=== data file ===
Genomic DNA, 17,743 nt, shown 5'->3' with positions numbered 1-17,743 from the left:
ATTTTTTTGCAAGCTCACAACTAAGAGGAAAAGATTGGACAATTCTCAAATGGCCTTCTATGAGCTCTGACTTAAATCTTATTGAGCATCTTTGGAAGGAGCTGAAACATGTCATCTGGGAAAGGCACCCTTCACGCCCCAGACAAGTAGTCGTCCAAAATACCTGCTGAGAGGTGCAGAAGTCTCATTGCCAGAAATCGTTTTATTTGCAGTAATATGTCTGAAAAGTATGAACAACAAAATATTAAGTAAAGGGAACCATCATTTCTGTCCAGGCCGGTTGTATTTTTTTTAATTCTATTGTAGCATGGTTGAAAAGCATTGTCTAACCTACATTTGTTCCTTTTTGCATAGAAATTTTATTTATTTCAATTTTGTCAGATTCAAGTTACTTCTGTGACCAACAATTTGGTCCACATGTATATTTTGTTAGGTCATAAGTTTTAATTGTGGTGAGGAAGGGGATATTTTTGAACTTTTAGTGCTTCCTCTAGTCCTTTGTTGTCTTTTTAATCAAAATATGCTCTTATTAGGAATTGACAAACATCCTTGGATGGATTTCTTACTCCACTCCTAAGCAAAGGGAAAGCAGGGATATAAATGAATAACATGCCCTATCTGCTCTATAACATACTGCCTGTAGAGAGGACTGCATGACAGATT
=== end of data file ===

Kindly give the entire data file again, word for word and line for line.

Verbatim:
Genomic DNA, 17,743 nt, shown 5'->3' with positions numbered 1-17,743 from the left:
ATTTTTTTGCAAGCTCACAACTAAGAGGAAAAGATTGGACAATTCTCAAATGGCCTTCTATGAGCTCTGACTTAAATCTTATTGAGCATCTTTGGAAGGAGCTGAAACATGTCATCTGGGAAAGGCACCCTTCACGCCCCAGACAAGTAGTCGTCCAAAATACCTGCTGAGAGGTGCAGAAGTCTCATTGCCAGAAATCGTTTTATTTGCAGTAATATGTCTGAAAAGTATGAACAACAAAATATTAAGTAAAGGGAACCATCATTTCTGTCCAGGCCGGTTGTATTTTTTTTAATTCTATTGTAGCATGGTTGAAAAGCATTGTCTAACCTACATTTGTTCCTTTTTGCATAGAAATTTTATTTATTTCAATTTTGTCAGATTCAAGTTACTTCTGTGACCAACAATTTGGTCCACATGTATATTTTGTTAGGTCATAAGTTTTAATTGTGGTGAGGAAGGGGATATTTTTGAACTTTTAGTGCTTCCTCTAGTCCTTTGTTGTCTTTTTAATCAAAATATGCTCTTATTAGGAATTGACAAACATCCTTGGATGGATTTCTTACTCCACTCCTAAGCAAAGGGAAAGCAGGGATATAAATGAATAACATGCCCTATCTGCTCTATAACATACTGCCTGTAGAGAGGACTGCATGACAGATT